In two small North Georgia counties where voter turnout in Tuesday's runoff primary election was high, the incumbent sheriffs were beaten by large margins.
In Dade County, Sheriff Patrick Cannon lost the Republican runoff to Ray Cross by more than 10 percentage points.
In Chattooga County, Democratic Sheriff John Everett, who has served one term, collected only 30 percent of the vote against Trion police officer Mark Schrader.
According to some of the challengers and their supporters, key issues in both races were public dissatisfaction stemming from a lack of training in their offices, unavailability to the public and, in Everett's case, a pending lawsuit in federal court.
Neither Everett nor Cannon returned calls seeking comment Wednesday. Cannon previously had said the broad field of challengers in the race didn't reflect any public criticism of his office. And Everett called the pending lawsuit a political ploy.
In Dade County, more than 3,000 of the 10,840 registered voters cast ballots Tuesday. Officials called the turnout high.
Linda Hensley, a Cross supporter from Trenton, said she voted for the former deputy because he's honest and has proven that he treats everyone fairly.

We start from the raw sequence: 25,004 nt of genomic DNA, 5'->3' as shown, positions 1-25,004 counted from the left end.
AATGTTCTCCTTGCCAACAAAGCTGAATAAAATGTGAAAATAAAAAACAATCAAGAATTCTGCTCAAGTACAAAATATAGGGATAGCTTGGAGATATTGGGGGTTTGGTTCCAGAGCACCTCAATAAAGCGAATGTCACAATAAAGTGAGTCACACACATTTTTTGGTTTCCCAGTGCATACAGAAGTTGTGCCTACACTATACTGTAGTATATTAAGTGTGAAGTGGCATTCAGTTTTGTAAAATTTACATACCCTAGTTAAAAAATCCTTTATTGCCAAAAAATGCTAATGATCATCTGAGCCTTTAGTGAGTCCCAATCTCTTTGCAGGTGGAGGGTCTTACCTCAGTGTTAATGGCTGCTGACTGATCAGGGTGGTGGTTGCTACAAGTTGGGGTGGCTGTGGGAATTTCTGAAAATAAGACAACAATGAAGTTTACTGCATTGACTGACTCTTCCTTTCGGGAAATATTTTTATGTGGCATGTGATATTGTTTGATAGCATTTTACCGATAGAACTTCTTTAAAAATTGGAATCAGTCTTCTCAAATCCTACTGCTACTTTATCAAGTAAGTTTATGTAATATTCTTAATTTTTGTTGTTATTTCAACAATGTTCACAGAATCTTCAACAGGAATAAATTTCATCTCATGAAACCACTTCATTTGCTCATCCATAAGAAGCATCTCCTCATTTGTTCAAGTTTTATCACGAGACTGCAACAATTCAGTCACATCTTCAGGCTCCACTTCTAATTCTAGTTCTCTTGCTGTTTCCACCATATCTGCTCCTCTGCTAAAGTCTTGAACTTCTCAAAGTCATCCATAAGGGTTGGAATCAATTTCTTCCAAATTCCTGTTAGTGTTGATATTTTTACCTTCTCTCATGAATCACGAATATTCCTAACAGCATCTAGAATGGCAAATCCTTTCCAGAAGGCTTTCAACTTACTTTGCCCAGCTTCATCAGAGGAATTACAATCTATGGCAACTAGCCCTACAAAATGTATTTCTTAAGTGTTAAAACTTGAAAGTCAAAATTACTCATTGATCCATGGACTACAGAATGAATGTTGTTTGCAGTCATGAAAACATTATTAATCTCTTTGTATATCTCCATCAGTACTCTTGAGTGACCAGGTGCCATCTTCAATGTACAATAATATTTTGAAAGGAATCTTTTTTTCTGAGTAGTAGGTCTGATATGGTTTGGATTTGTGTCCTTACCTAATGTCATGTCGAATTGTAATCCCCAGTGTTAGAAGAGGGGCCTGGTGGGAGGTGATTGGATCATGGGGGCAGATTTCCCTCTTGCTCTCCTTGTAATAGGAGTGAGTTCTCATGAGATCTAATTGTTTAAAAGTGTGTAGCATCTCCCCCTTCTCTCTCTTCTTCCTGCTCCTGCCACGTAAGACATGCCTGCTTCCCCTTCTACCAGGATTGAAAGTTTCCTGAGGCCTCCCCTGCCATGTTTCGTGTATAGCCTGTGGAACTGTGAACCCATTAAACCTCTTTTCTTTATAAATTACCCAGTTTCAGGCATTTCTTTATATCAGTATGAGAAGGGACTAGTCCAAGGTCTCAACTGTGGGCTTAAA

"I feel he's going to make a vast difference in the local sheriff's department," she said. "He is a sheriff who will protect and not harass."
Cross, who was one of four Republicans to challenge Cannon, said he decided to run for election after he went back to work in Dade County in 2010 and disagreed with the administration.
"I want to be a sheriff [the public] can reach and rely on," he said.
In past interviews, Cannon said he's been a reliable public servant, especially after the April 2011 tornadoes when his own house was destroyed and he worked to rebuild the community.
Cross will face former sheriff Philip Street, a Democrat, in the November general election. Street lost to Cannon in 2004.
In Chattooga County, where 11,465 residents are registered voters, 3,416 voted Tuesday.
Schrader, who spent the majority of his career at the sheriff's office, said he believes one of the main problems in the office is leadership. If elected, he wants to require law enforcement officers to receive 40 hours of annual training instead of the state's minimum requirement of 20 hours.
He believes that could prevent another incident like the one Everett and one of his detectives are accused of in a federal lawsuit.
A couple is accusing Everett and Investigator Kandy Dodd of deceiving a judge into signing a search warrant and then illegally searching the couple's home.
Everett stands behind Dodd and has told the Summerville News that the lawsuit was politically motivated.
Schrader will face Republican James Dawson ticket on Nov. 6.